Good drugs lead to support for the market system. Umm, no, not that sort of recreational pharmaceutical, that's not what I mean. Rather, that the system which produces good pharmaceuticals is an example of how and why a market based system is superior to a planned one. Take this from Corante, discussing Nassim Taleb's view of finance:
Well, those of you out there who've heard the talk I've been giving in various venues (and in slightly different versions) the last few months may recognize that point, because I have a slide that basically says that drug research is the inverse of Wall Street. In finance, you try to lay off risk, hedge against it, amortize it, and go for the steady payoff strategies that (nonetheless) once in a while blow up spectacularly and terribly. Whereas in drug research, risk is the entire point of our business (a fact that makes some of the business-trained people very uncomfortable). We fail most of the time, but once in a while have a spectacular result in a good direction. Wall Street goes short risk; we have to go long.
A planned system, whether it be an economy, a business or a sector of either, is always trying to reduce the risks of whatever it is that is being done. Most importantly, to reduce the risks of failure. A market system allows any and everyone to chase their wildest dreams, lunatic or not. That is, a planned economy is short risk and a market one long.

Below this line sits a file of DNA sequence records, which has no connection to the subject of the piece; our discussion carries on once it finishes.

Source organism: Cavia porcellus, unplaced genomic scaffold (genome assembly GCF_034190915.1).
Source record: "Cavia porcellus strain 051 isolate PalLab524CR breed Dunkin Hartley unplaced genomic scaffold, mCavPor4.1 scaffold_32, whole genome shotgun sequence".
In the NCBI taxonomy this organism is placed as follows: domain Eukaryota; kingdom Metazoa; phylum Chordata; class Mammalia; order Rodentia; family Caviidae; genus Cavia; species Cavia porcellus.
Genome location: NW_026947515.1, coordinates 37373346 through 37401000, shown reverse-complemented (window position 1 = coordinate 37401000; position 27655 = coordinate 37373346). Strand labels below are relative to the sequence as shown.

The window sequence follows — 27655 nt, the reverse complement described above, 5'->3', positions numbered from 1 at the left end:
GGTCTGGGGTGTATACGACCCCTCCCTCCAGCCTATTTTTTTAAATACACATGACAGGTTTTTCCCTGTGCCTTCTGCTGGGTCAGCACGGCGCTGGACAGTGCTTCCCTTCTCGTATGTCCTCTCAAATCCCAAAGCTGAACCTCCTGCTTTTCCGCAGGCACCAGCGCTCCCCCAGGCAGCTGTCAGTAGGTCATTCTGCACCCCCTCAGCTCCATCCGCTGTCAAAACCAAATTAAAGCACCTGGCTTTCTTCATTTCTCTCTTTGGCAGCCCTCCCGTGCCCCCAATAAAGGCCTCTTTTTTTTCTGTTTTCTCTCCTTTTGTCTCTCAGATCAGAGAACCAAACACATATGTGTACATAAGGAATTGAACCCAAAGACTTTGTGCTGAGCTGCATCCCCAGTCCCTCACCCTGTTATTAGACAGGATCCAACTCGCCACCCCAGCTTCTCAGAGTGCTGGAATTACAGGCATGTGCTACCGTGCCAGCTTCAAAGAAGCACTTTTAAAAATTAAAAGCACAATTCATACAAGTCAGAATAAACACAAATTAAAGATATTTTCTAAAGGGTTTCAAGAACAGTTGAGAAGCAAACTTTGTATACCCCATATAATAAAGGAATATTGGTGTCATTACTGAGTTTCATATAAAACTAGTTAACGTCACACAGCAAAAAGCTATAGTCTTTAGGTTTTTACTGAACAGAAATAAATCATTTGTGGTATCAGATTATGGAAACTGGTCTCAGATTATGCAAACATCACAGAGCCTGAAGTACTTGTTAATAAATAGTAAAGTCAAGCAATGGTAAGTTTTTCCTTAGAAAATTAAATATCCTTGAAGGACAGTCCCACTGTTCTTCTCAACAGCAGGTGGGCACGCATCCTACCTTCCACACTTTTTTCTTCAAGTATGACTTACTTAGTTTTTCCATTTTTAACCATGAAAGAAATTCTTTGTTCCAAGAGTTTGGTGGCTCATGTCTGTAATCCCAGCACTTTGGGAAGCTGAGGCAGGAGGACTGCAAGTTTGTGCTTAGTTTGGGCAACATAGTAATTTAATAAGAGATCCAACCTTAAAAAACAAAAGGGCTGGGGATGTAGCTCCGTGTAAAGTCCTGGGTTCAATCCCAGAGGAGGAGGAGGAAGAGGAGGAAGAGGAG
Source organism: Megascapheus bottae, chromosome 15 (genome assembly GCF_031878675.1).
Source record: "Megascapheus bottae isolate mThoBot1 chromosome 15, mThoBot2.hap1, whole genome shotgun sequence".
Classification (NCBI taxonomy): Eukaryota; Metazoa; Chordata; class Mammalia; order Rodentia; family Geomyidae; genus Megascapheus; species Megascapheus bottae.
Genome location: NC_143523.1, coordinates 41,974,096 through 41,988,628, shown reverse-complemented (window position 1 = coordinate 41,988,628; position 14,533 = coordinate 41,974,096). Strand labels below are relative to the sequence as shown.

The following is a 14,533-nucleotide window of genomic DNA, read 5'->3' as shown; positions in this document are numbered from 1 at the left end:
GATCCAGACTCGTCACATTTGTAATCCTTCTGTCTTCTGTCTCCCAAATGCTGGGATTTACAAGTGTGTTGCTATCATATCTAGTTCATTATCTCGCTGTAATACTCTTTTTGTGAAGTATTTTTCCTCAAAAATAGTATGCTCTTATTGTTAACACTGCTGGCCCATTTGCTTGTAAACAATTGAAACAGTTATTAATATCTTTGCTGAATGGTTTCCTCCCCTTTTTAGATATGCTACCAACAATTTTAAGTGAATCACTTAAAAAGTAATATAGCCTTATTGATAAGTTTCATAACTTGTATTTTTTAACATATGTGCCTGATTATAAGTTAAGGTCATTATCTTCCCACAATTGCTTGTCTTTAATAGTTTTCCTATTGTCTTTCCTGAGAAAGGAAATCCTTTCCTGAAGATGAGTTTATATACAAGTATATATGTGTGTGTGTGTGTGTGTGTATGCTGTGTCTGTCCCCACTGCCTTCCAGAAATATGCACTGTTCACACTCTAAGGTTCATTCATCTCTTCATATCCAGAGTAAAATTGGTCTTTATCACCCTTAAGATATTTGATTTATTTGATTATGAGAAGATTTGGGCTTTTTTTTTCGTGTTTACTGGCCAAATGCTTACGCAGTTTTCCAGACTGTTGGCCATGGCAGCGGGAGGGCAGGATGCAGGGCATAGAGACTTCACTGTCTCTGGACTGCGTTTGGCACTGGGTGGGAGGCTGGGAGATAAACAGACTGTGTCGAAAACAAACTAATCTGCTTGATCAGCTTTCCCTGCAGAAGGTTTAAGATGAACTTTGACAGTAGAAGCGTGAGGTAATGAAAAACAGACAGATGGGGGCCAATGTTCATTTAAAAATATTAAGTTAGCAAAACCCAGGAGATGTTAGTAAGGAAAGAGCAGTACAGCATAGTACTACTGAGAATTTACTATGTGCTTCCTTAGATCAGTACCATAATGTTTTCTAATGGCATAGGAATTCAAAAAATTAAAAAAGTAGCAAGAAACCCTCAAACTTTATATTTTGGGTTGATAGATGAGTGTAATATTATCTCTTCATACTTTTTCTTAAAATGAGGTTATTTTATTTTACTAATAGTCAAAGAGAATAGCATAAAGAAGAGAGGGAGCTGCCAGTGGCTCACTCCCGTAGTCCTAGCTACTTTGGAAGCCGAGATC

And the thing is, in order to get the sort of transformations of the entire economy that we need in order to keep this wealth creating juggernaut on the road we need to be long that risk. As William Baumol has pointed out, as Paul Krugman has noted, planned economies have extreme difficulty in increasing total factor productivity. Market ones seem to manage it, as least they have for the past couple of centuries, at a fairly steady clip 2% a year or so decade after decade. This is the very result of such economies being long on risk. People just doing their own thing, without central plannning and risk reduction. Most fail- the vast majority fail- but that's what being long risk means. We explore the possible technological space, find that most of it's not worth anything but are able to quickly seize upon those parts that are.
It's unconstrained exploration that makes market economies work: exactly the very thing that planning abhors and abjures.